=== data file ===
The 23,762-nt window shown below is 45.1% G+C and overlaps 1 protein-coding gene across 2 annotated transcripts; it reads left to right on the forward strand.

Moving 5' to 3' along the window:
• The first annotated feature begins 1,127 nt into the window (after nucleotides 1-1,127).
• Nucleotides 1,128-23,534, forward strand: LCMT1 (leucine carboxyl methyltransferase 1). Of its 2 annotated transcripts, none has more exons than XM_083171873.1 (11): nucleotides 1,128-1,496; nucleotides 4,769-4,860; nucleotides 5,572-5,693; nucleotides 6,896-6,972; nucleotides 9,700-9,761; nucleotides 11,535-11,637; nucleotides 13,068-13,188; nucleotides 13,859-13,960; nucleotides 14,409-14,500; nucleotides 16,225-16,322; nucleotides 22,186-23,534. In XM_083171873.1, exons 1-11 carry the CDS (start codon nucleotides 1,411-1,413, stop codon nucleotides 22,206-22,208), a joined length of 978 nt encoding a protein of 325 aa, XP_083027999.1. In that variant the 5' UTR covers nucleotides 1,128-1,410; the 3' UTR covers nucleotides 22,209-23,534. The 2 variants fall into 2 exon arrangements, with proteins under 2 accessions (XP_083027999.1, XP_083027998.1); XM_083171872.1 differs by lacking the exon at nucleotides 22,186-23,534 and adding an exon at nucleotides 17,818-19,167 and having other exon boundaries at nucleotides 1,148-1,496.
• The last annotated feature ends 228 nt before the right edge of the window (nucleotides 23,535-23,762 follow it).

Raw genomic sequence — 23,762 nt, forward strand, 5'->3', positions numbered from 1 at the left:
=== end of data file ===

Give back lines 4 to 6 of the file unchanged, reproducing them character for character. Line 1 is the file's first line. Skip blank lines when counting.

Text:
• Nucleotides 1,128-23,534, forward strand: LCMT1 (leucine carboxyl methyltransferase 1). Of its 2 annotated transcripts, none has more exons than XM_083171873.1 (11): nucleotides 1,128-1,496; nucleotides 4,769-4,860; nucleotides 5,572-5,693; nucleotides 6,896-6,972; nucleotides 9,700-9,761; nucleotides 11,535-11,637; nucleotides 13,068-13,188; nucleotides 13,859-13,960; nucleotides 14,409-14,500; nucleotides 16,225-16,322; nucleotides 22,186-23,534. In XM_083171873.1, exons 1-11 carry the CDS (start codon nucleotides 1,411-1,413, stop codon nucleotides 22,206-22,208), a joined length of 978 nt encoding a protein of 325 aa, XP_083027999.1. In that variant the 5' UTR covers nucleotides 1,128-1,410; the 3' UTR covers nucleotides 22,209-23,534. The 2 variants fall into 2 exon arrangements, with proteins under 2 accessions (XP_083027999.1, XP_083027998.1); XM_083171872.1 differs by lacking the exon at nucleotides 22,186-23,534 and adding an exon at nucleotides 17,818-19,167 and having other exon boundaries at nucleotides 1,148-1,496.
• The last annotated feature ends 228 nt before the right edge of the window (nucleotides 23,535-23,762 follow it).

Raw genomic sequence — 23,762 nt, forward strand, 5'->3', positions numbered from 1 at the left: